Cardiovascular disease is an umbrella term for all illnesses of the heart and circulatory system and is a leading cause of death – approximately 31 per cent of all deaths worldwide could be attributed to cardiovascular disease in 2012 according to the World Health Organization):
Coronary heart disease (CHD) causes the death of 94,000 people a year in the UK. It occurs when arteries that supply the heart with oxygen-enriched blood become narrowed by fatty deposits building up on their walls. As the arteries narrow they reduce the amount of oxygen-enriched blood reaching the heart and this can cause pains, known as angina. In the UK, one in seven men and one in eleven women die from coronary heart disease. If part of the fatty deposit breaks down, a blood clot can form and block the artery completely causing a heart attack or stroke. An estimated 640,000 men and nearly 275,000 women living in the UK have survived a heart attack.
Heart failure affects about 900,000 people in the UK and occurs when the weakened heart is unable to pump enough blood to meet the body’s needs.
Heart valve disease affects one or more valves of the heart and restricts the heart from pumping blood properly.
Hypertensive heart disease results when high blood pressure causes excessive strain on the heart.
Congenital heart disease is a problem with the working of the heart from birth.
Cardiac arrhythmia is an irregular heartbeat. There are many different types of irregularity ranging from those that are minor and require no treatment through to those that are serious and life threatening.
Cardiomyopathy is commonly an inherited heart disease in which the heart becomes enlarged, thick or rigid.
Coronary heart disease
Coronary heart disease is the leading cause of death in the UK and worldwide. Symptoms can vary in severity and type but commonly they include chest pain or ‘pressure’, which can be experienced with or without pain in the arms, neck, jaw or stomach. Associated symptoms include:
- nausea or vomiting;
- irregular heartbeat.
Causes of heart disease can vary but the onset and severity of the condition can be influenced by workplace and lifestyle factors.
Workplace factors affecting the onset of heart disease:
- A number of toxins used in the workplace have been identified as increasing the risk of heart disease, for example methylene chloride, an ingredient of many commonly-used paint removers, carbon monoxide in car park attendants and furnace workers, and carbon disulphide in the viscose rayon manufacturing industry.
- Physical hazards at work can also increase the risk of heart disease. Extreme temperatures, such as the heat of a foundry or mine or the chill of a freezer or winter weather, can put pressure on the heart and make pre-existing heart problems worse.
- The psychological impact of the working environment may also contribute to the development of heart disease. There is considerable evidence to support the role of job strain (a combination of high work demands and low job control) as a risk factor for heart disease. Shift work may increase the risk of cardiovascular disease, but probably only slightly.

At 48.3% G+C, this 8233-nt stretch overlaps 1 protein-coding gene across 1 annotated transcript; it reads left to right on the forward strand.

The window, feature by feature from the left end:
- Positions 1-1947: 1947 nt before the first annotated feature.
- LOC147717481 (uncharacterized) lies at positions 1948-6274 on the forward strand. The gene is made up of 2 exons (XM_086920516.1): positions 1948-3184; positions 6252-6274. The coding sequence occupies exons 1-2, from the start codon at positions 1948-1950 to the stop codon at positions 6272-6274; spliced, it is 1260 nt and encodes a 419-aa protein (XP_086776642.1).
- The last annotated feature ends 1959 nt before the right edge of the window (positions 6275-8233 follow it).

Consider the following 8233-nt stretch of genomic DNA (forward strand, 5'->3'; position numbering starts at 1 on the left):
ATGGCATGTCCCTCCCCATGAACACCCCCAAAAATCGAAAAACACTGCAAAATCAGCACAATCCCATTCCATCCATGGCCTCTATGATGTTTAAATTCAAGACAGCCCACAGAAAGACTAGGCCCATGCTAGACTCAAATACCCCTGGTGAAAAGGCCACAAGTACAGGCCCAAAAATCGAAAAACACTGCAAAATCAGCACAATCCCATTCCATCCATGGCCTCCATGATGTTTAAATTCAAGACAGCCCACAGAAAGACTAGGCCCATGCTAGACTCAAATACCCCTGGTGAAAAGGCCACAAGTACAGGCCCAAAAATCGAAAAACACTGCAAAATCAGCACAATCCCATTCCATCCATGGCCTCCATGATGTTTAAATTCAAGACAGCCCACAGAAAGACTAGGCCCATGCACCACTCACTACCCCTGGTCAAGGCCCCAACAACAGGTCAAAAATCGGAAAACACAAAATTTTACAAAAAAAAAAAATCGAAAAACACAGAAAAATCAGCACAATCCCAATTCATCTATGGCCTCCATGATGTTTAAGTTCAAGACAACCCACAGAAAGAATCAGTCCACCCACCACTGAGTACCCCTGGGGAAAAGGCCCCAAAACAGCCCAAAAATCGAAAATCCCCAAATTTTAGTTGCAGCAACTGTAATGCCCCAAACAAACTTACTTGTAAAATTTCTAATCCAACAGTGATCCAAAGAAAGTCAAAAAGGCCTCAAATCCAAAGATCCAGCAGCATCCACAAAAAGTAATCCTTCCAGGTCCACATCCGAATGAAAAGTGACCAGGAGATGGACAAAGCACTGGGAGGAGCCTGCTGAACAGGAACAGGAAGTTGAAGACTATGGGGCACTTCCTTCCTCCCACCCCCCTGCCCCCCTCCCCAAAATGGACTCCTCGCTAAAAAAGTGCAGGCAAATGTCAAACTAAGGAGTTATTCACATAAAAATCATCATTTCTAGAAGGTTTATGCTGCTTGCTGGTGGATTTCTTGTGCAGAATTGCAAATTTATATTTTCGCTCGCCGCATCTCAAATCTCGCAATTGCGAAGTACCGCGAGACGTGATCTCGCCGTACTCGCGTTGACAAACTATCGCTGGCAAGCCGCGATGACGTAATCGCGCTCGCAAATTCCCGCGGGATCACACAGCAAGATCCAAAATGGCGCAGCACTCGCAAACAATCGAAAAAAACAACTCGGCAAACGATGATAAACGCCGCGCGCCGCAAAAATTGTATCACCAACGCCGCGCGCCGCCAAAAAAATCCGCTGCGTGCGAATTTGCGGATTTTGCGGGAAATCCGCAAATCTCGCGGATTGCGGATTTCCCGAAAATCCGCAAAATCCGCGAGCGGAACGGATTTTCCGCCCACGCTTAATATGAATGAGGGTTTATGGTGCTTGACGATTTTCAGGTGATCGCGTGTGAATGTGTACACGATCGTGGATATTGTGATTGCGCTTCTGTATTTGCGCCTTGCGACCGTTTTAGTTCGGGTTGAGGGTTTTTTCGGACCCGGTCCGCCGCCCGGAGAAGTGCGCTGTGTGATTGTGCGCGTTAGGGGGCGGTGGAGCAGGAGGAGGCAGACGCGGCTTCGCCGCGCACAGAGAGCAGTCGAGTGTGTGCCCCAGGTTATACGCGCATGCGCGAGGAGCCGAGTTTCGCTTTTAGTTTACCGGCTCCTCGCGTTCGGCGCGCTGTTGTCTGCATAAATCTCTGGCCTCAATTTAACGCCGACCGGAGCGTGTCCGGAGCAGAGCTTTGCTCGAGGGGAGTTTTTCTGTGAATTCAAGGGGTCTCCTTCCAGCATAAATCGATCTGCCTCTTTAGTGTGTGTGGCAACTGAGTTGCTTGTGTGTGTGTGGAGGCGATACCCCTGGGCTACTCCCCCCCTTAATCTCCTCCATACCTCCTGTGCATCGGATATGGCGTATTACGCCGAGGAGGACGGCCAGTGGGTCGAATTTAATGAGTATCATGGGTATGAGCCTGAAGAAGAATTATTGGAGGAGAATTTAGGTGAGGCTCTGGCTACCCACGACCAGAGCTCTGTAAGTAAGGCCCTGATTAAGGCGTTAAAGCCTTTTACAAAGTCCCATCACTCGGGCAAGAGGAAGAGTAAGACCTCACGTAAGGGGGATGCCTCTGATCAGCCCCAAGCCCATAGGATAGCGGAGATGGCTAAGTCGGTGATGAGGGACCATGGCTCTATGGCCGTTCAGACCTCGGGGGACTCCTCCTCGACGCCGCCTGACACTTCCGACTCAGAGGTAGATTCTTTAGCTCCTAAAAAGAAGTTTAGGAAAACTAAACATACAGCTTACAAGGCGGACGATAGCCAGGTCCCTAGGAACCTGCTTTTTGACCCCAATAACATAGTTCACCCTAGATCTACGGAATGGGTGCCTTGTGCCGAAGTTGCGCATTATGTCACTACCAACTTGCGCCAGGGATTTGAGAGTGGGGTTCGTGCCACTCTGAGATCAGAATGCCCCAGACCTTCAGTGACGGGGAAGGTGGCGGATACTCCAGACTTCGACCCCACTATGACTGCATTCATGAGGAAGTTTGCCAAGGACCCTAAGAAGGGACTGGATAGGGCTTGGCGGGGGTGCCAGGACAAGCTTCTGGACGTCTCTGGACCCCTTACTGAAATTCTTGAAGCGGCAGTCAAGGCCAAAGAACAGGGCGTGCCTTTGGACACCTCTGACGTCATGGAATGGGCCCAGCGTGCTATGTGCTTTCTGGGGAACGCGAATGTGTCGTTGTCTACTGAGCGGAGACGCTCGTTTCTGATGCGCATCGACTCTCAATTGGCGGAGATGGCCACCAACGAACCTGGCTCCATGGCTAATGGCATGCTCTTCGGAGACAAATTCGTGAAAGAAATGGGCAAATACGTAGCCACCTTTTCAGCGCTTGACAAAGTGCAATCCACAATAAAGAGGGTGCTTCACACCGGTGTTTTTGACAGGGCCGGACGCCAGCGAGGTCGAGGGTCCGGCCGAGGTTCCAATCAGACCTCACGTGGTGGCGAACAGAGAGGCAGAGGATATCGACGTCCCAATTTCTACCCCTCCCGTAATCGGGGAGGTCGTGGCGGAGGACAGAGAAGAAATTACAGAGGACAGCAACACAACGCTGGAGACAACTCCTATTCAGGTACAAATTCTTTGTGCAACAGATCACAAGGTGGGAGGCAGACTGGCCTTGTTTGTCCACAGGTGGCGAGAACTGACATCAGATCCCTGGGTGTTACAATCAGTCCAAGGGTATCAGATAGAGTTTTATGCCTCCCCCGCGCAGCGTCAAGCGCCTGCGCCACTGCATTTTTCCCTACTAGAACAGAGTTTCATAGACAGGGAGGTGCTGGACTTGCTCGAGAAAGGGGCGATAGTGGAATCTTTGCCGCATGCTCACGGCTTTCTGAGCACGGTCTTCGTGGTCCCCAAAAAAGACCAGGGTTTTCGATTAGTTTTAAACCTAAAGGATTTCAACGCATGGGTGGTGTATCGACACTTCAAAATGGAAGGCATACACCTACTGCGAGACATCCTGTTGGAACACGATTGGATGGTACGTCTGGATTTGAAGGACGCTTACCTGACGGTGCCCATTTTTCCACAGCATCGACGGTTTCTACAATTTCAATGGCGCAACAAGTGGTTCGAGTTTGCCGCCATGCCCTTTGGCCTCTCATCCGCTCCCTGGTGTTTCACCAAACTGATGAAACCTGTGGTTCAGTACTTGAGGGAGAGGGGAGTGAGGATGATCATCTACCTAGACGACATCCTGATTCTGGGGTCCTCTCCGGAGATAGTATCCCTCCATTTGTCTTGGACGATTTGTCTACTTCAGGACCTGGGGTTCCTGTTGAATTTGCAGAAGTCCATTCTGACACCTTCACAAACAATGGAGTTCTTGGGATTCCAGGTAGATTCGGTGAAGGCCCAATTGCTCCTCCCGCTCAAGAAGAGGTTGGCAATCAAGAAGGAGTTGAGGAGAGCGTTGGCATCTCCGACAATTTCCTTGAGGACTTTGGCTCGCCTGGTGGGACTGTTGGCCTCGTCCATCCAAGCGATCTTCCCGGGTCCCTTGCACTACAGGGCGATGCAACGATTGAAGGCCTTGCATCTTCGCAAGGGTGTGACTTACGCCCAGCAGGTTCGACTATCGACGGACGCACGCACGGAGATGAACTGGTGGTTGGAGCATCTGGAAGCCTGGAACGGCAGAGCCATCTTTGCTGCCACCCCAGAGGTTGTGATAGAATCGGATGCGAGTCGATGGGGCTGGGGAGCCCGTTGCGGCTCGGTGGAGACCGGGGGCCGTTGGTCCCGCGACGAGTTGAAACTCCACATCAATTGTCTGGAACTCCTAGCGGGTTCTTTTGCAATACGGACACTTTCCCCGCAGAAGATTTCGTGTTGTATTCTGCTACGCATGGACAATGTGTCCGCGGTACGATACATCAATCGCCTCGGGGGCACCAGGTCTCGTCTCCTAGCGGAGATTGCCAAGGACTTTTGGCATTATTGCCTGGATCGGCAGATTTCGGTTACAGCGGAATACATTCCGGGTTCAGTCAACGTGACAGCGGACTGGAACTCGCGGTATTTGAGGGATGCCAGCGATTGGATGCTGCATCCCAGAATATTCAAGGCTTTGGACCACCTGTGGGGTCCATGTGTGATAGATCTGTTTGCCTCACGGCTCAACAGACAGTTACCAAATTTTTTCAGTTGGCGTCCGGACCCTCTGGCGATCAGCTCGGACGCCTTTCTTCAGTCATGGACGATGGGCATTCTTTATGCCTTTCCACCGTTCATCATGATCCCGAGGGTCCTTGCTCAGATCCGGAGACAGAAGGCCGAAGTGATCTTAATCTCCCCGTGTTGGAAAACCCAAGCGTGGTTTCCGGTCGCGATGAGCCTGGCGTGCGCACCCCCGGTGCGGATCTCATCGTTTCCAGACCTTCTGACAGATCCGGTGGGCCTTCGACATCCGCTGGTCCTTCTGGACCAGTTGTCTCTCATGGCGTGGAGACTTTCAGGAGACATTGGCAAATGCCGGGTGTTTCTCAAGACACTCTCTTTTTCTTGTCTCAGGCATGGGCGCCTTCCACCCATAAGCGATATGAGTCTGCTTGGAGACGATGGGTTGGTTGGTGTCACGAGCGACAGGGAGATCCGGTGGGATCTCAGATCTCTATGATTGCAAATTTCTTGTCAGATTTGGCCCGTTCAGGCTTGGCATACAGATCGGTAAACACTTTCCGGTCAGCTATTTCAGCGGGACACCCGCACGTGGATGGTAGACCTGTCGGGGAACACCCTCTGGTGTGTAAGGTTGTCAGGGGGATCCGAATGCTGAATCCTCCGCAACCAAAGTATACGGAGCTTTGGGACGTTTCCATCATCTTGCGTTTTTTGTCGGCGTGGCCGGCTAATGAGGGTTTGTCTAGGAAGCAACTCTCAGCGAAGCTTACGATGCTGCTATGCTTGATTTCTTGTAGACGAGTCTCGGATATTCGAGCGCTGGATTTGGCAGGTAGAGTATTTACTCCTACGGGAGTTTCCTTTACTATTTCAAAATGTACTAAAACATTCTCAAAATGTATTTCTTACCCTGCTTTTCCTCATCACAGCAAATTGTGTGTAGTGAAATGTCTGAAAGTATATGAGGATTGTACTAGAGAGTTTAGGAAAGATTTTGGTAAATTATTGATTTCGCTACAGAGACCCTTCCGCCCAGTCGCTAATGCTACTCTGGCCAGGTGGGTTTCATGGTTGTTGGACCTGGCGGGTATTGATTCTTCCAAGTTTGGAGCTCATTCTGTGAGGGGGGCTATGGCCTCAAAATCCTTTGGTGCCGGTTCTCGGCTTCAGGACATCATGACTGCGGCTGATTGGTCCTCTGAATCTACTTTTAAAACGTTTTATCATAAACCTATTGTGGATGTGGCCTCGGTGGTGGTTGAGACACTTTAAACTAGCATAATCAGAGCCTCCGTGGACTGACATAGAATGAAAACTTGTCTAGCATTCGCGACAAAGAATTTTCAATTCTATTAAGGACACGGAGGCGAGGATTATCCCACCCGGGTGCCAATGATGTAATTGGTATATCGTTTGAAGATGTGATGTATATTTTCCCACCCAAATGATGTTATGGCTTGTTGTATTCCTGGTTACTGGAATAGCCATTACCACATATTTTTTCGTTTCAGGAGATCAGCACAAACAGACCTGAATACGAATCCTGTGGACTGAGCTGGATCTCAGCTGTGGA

- Sedentary work in modern offices combined with less active lifestyles can make workers less fit and more vulnerable to heart disease.
Lifestyle factors affecting the onset of coronary heart disease:
Lifestyle choices outside work can have a fundamental impact on someone’s vulnerability to heart disease.
Smoking: Smokers are twice as likely to have a heart attack as non-smokers. Smoking damages the lining of the arteries and leads to the build-up of fatty deposits. The carbon monoxide in the smoke reduces the amount of oxygen in the blood which means the heart has to pump harder to get enough oxygen around the body.
Poor diet, alcohol consumption and lack of exercise can lead to weight gain and obesity which are bad for the heart by raising blood cholesterol levels and blood pressure and increasing the risk of developing type 2 diabetes. Diabetes is caused by high levels of glucose in the blood which can affect the walls of the arteries and increase the build-up of fatty deposits. Drinking too much alcohol and having too much salt in your diet can also lead to high blood pressure.
Simple changes to diet and exercise can make a profound impact on your health and vulnerability to heart disease. Once heart disease has been diagnosed, lifestyle changes can also help to manage the condition.
Heart conditions and work
In some cases the working environment can exacerbate symptoms in those with poor cardiac health. However there are steps that can be taken by employees and employers to reduce the risks within and outside the workplace, and many people continue work or return to work after discovering they have a heart condition.
Employees: GPs will help with advice but it’s worth asking yourself some key questions around the number of days you think you can work, whether or not you could return to your current job with adjustments to your job role, and whether you can manage the journey to work, etc. Help is also available from the Fit for Work advice line on 0800 032 6235 (English) or 0800 032 6233 (Welsh). Those in Scotland can call 0800 019 2211 or visit fitforworkscotland.scot.
Employers: Many people return to work after being diagnosed with a heart problem and continue to work productively and effectively. Employers can help by offering flexible hours or different duties, or could offer the services of an occupational health expert.
For advice on heart conditions in the workplace and your responsibilities as an employer, call the Fit for Work advice line on 0800 032 6235 (English) or 0800 032 6233 (Welsh). Those in Scotland can call 0800 019 2211.